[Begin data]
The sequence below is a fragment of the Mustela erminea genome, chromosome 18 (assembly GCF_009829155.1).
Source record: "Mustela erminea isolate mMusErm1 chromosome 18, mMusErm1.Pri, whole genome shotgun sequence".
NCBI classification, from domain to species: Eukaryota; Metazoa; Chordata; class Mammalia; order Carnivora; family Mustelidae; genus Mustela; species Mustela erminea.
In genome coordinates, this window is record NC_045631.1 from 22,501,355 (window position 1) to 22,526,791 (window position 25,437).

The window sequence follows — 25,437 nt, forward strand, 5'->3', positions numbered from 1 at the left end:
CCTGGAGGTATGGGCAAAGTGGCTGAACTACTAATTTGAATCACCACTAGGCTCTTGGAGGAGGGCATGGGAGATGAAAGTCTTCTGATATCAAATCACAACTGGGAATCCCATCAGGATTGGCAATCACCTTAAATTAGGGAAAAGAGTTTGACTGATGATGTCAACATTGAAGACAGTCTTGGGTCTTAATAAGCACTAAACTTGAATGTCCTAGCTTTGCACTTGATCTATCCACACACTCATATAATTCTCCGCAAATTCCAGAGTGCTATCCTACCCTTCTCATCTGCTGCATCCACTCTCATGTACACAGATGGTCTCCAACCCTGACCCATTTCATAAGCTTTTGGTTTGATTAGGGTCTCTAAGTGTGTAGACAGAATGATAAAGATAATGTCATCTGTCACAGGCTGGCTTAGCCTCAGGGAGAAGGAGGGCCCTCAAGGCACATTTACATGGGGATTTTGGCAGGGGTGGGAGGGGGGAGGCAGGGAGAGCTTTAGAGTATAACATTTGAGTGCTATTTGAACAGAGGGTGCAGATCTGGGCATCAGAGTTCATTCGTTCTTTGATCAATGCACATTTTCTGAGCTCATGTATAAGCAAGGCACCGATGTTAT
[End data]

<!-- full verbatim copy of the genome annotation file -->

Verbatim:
The sequence below is a fragment of the Mustela erminea genome, chromosome 18 (assembly GCF_009829155.1).
Source record: "Mustela erminea isolate mMusErm1 chromosome 18, mMusErm1.Pri, whole genome shotgun sequence".
NCBI classification, from domain to species: Eukaryota; Metazoa; Chordata; class Mammalia; order Carnivora; family Mustelidae; genus Mustela; species Mustela erminea.
In genome coordinates, this window is record NC_045631.1 from 22,501,355 (window position 1) to 22,526,791 (window position 25,437).

The window sequence follows — 25,437 nt, forward strand, 5'->3', positions numbered from 1 at the left end:
CCTGGAGGTATGGGCAAAGTGGCTGAACTACTAATTTGAATCACCACTAGGCTCTTGGAGGAGGGCATGGGAGATGAAAGTCTTCTGATATCAAATCACAACTGGGAATCCCATCAGGATTGGCAATCACCTTAAATTAGGGAAAAGAGTTTGACTGATGATGTCAACATTGAAGACAGTCTTGGGTCTTAATAAGCACTAAACTTGAATGTCCTAGCTTTGCACTTGATCTATCCACACACTCATATAATTCTCCGCAAATTCCAGAGTGCTATCCTACCCTTCTCATCTGCTGCATCCACTCTCATGTACACAGATGGTCTCCAACCCTGACCCATTTCATAAGCTTTTGGTTTGATTAGGGTCTCTAAGTGTGTAGACAGAATGATAAAGATAATGTCATCTGTCACAGGCTGGCTTAGCCTCAGGGAGAAGGAGGGCCCTCAAGGCACATTTACATGGGGATTTTGGCAGGGGTGGGAGGGGGGAGGCAGGGAGAGCTTTAGAGTATAACATTTGAGTGCTATTTGAACAGAGGGTGCAGATCTGGGCATCAGAGTTCATTCGTTCTTTGATCAATGCACATTTTCTGAGCTCATGTATAAGCAAGGCACCGATGTTAT